TOKYO: In a disappointing third quarter earnings season for Japan Inc, one prominent theme is that moves in the yen have been a particular headache.A total of 438 Tokyo-listed companies have cut their full-year earnings guidance, according to data compiled by Bloomberg. Fifty-six of them announced a change to their currency expectations in addition to their lowered profit forecasts.
Prominent corporates Asahi Group Holdings Ltd, Mitsubishi Motors Corp and Shiseido Co all highlighted the impact of currencies when they revised their earnings guidance lower.
“The economy was doing much better last year, which may have made it harder to see the impact from forex, ” said Seiichi Suzuki, chief equity market analyst at Tokai Tokyo Research Institute. Given the impact of the trade war, “it’s no surprise companies are affected by forex this year.”
A combination of the surge in trade tensions and slowing global growth has led to a mixed year for the yen against its global peers.
While the currency is up over 4% against the euro and more than 2% versus the Chinese yuan, it has risen just 0.4% against the greenback, with fund withdrawals, seasonality and the steady growth in Japanese acquisitions abroad all acting as a counterweight to haven flows, according to analysts.
Japanese companies have been expanding overseas organically and through big ticket M&A in a bid to be less dependent on the stagnant home market, where falling population numbers hold dim prospects for growth.
But the growing exposure to overseas business has left many firms vulnerable to a currency that can move as much on geopolitical uncertainty as it does on Japan-specific economic factors.
One of those is Asahi, which has in recent years increased overseas sales about three-fold to a third of revenue by using acquisitions to expand its beer business in Europe.
Japan’s largest brewer revised down both annual sales and operating profit guidance for the second quarter in a row when it announced earnings Nov 5, citing foreign exchange as a result of a stronger-than-expected yen against the euro.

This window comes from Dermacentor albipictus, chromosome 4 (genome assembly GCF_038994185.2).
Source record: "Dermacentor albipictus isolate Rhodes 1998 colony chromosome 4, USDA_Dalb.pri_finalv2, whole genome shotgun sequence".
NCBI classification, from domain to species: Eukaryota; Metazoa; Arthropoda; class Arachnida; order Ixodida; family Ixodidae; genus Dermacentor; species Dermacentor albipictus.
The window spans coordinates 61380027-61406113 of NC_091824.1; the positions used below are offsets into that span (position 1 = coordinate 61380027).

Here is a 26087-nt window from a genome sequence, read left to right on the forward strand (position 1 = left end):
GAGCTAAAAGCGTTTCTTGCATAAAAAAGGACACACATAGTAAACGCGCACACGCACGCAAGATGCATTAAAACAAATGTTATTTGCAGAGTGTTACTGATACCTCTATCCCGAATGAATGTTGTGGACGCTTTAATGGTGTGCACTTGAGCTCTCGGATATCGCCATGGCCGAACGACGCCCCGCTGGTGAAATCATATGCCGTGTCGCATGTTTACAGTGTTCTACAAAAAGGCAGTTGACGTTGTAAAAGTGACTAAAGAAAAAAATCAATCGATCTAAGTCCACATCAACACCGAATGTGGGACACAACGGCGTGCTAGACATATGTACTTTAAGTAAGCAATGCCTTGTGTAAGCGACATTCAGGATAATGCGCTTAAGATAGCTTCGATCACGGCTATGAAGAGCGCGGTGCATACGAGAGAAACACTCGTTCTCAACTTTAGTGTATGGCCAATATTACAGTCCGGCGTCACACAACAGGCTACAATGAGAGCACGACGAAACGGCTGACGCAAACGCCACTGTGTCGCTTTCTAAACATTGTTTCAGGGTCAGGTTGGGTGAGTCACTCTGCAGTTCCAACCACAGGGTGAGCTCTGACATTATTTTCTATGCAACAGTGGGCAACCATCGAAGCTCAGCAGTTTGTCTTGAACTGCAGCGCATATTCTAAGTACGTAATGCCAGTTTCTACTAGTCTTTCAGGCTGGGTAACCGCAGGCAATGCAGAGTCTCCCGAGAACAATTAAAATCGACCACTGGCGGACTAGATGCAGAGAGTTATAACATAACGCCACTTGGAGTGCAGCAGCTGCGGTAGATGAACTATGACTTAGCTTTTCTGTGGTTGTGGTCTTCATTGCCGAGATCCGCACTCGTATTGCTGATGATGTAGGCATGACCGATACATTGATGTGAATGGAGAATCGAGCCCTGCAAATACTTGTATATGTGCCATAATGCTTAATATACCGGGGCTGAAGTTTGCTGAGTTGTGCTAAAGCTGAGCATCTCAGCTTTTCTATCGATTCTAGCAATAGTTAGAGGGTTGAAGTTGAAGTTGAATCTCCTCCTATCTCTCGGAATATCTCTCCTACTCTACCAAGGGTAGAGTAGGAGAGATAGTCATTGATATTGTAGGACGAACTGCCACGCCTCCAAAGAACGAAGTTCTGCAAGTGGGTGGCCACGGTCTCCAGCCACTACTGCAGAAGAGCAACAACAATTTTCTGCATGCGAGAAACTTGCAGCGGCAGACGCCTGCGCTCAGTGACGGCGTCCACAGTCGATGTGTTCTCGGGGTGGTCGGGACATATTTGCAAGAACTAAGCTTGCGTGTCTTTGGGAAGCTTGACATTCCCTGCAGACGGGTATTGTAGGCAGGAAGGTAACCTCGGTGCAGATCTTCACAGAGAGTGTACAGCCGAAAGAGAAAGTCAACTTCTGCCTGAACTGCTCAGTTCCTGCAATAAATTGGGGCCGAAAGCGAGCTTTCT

Meanwhile, automaker Mitsubishi Motors cut its profit forecast on Nov 6, citing revised exchange rate expectations and a decrease in vehicle volumes.
Cosmetics giant Shiseido also pointed to foreign exchange when it said Nov 7 that it expected annual sales and operating income to be less than previously announced.
Compared to a “satisfactory” earnings season in the US, the reporting process isn’t as complete in Japan with fewer Topix constituents having reported, Jonathan Allum, a strategist at SMBC Nikko Capital Markets Ltd in London, wrote in a note last week.
“The news is frankly not as good, with companies undershooting their own estimates and many revising down their full year forecasts.”
Still, investors are shrugging off the profit downgrades for now and choosing to bet on an improvement in Japan’s corporate fortunes, amid a global risk-asset rally that has driven the benchmark Topix Index to a more than one-year high.
“As the economy bottoms out and if companies can see profit in the next earnings cycle, then there’s room for more growth in Japanese stocks, ” said Naoki Fujiwara, chief fund manager at Shinkin Asset Management Co. — Bloomberg
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